Just made a new blog about literature. It’s very bookworm and writer friendly.

Here is the description: Edmund Burke describes the sublime as “whatever is fitted in any sort to excite the ideas of pain and danger… Whatever is in any sort terrible, or is conversant about terrible objects, or operates in a manner analogous to terror.” This blog will showcase the literary sublime through passages in various texts. It will also feature definitions of beautiful words and book news.

Currently reading

Currently reading

"A real education takes place, not in the lecture hall or library, but in the rooms of friends, with earnest frolic and happy disputation. Wine can be a wiser teacher than ink, and banter better than books."

Stephen Fry

"Literature is my Utopia. Here I am not disenfranchised. No barrier of the senses shuts me out from the sweet, gracious discourses of my book friends. They talk to me without embarrassment or awkwardness."

Helen Keller 

This article from Bitch Magazine takes a look at some novels from the late 19th century into the early 20th century that represent women living in alternative ways. Some of these books show women who live without the company of men while others take a look at a woman as she struggles to free herself from the strict gender roles of their times. I’ve read some of these selections (and they really are quite good) and intend to read the other ones on this list at some point. I especially recommend Chopin’s work. She was an amazing woman. 

Review of A Natural History of Dragons and Unicorns by Paul and Karin Johnsgard

I had to read this little book for one of my classes and I just thought I’d talk about it a little bit. Quite honestly there isn’t a lot of analysis going on here, because there isn’t that much to analyze. I suppose this isn’t a review so much as an exposure. This book would probably be the most useful to those obsessed with mythical creatures, those that really enjoy high fantasy, and — thought I forgot to mention this in the vlog — those that need some ideas for their latest D&D campaign. Shout out to all my buddies at home, woot! :P Anyway, I suppose my point is that this video is pointless.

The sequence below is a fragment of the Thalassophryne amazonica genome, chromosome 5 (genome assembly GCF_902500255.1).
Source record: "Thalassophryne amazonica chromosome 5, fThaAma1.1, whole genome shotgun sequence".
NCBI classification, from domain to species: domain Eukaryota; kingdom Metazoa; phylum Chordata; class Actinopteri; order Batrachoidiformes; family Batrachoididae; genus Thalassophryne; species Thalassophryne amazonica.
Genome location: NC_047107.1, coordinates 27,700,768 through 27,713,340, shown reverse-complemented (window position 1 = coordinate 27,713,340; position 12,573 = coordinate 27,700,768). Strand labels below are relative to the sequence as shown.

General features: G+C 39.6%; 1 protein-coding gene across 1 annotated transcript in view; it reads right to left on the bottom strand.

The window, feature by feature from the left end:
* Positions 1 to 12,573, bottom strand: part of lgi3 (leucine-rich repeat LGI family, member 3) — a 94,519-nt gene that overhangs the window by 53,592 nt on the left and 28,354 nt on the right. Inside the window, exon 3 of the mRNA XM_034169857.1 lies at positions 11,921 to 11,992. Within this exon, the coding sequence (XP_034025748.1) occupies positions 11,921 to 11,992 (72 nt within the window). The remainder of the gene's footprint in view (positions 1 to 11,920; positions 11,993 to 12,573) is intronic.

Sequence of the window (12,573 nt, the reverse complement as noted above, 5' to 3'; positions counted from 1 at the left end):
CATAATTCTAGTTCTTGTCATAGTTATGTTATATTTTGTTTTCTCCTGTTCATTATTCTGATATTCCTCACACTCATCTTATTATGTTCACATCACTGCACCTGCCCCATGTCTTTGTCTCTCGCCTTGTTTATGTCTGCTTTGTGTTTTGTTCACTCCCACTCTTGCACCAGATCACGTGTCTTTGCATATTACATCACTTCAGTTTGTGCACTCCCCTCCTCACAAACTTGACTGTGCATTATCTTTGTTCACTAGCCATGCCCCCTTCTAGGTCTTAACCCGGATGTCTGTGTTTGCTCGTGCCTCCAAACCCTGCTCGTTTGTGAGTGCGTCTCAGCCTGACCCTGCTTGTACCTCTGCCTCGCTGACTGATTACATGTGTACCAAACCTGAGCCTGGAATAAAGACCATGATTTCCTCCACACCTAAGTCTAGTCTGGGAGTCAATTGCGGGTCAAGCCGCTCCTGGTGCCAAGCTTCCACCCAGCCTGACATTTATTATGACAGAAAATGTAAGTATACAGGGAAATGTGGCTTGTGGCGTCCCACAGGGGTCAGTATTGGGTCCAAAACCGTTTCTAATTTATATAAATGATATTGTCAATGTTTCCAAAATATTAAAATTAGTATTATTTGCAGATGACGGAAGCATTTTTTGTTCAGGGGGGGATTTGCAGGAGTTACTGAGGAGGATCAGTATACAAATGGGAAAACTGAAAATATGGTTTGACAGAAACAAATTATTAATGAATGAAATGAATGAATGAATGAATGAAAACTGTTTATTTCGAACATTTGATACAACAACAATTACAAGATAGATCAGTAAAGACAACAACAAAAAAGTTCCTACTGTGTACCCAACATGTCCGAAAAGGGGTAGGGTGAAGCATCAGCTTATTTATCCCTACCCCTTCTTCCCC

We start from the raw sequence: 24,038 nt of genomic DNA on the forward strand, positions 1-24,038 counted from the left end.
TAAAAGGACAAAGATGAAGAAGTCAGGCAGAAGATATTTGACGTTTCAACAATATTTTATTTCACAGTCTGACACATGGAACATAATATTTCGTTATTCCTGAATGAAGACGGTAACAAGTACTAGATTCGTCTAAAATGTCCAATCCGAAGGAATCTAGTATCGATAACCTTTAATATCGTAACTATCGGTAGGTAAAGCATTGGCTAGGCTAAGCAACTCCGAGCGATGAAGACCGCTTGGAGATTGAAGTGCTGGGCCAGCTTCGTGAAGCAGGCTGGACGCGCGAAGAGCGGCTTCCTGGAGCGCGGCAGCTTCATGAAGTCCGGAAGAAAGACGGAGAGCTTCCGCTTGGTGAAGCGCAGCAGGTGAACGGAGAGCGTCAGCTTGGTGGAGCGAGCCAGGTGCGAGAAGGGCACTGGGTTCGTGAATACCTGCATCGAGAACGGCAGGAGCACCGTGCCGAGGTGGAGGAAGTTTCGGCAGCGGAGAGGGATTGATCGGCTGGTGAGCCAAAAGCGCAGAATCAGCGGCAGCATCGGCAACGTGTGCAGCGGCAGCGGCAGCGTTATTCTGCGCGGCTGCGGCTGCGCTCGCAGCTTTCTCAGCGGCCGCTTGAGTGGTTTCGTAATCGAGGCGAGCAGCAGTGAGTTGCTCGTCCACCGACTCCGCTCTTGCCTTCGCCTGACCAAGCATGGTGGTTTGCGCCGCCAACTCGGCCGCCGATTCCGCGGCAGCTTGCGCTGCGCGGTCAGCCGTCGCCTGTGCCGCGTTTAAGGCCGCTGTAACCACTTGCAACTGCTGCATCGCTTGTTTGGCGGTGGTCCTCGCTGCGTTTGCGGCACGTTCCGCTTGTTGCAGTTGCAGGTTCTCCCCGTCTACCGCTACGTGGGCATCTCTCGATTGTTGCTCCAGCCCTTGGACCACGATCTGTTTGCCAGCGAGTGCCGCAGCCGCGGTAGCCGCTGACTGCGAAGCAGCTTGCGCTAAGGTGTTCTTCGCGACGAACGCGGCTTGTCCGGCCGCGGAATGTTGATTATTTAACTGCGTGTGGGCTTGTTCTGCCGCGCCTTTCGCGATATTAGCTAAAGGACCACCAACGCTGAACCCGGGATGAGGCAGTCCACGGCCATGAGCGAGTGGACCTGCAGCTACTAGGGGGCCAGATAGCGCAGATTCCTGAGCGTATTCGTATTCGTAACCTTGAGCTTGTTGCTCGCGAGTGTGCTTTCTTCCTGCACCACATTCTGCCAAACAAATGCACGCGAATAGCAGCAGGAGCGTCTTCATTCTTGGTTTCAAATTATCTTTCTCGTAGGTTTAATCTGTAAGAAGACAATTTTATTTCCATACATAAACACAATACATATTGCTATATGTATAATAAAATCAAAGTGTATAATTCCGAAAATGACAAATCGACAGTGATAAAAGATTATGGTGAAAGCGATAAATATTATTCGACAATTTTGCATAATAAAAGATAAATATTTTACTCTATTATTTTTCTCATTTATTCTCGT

Review of George Saunders’ CivilWarLand in Bad Decline

This certainly wasn’t one of my best or most articulate vlogs, but I attempt to express what I liked about George Saunders’ CivilWarLand in Bad Decline without giving away the endings to all of the stories contained therein. I also try to encourage watchers and readers alike to go out and pick up a copy of the book. It’s not much of a review, considering I spent most of the video not thinking enough about what I was saying and worrying too much about the flatness of my half-wet hair. But I figured I hadn’t posted one of these in a while, so why not?

A Review of Alison Lurie’s Women and Ghosts

This is a little late getting put up on tumblr because life happened, as well as some technical difficulties. Here I’m reviewing Alison Lurie’scollection of short stories Women and Ghosts. The collection is based around – get ready for your mind to be blown – women and ghosts. However, the title is somewhat deceiving, as all of the stories are more genre-bending then the collection’s title might imply. Pardon the constant hair adjusting and general unorganized nature of the review. Though I love the weather, any sort of heat makes me stupid. That’s my theory anyway.

A message from lustforthemoonlight


What is one of your favorite quotes?

This is going to sound like such a cop-out answer, but I truly don’t have a list of “favorite quotes” that I can think of off the top of my head. I tend to just pick out what catches my eye at the time. But if I had to pick one that might be among my favorites, here it is: “The ships hung in the sky in much the same way that bricks don’t." - Douglas Adams, The Hitchhiker’s Guide to the Galaxy

If that one was a bit anti-climactic, here is another one for you: “All I need in life is someone who understands me.” - Miss Lynch, Love in the Time of Cholera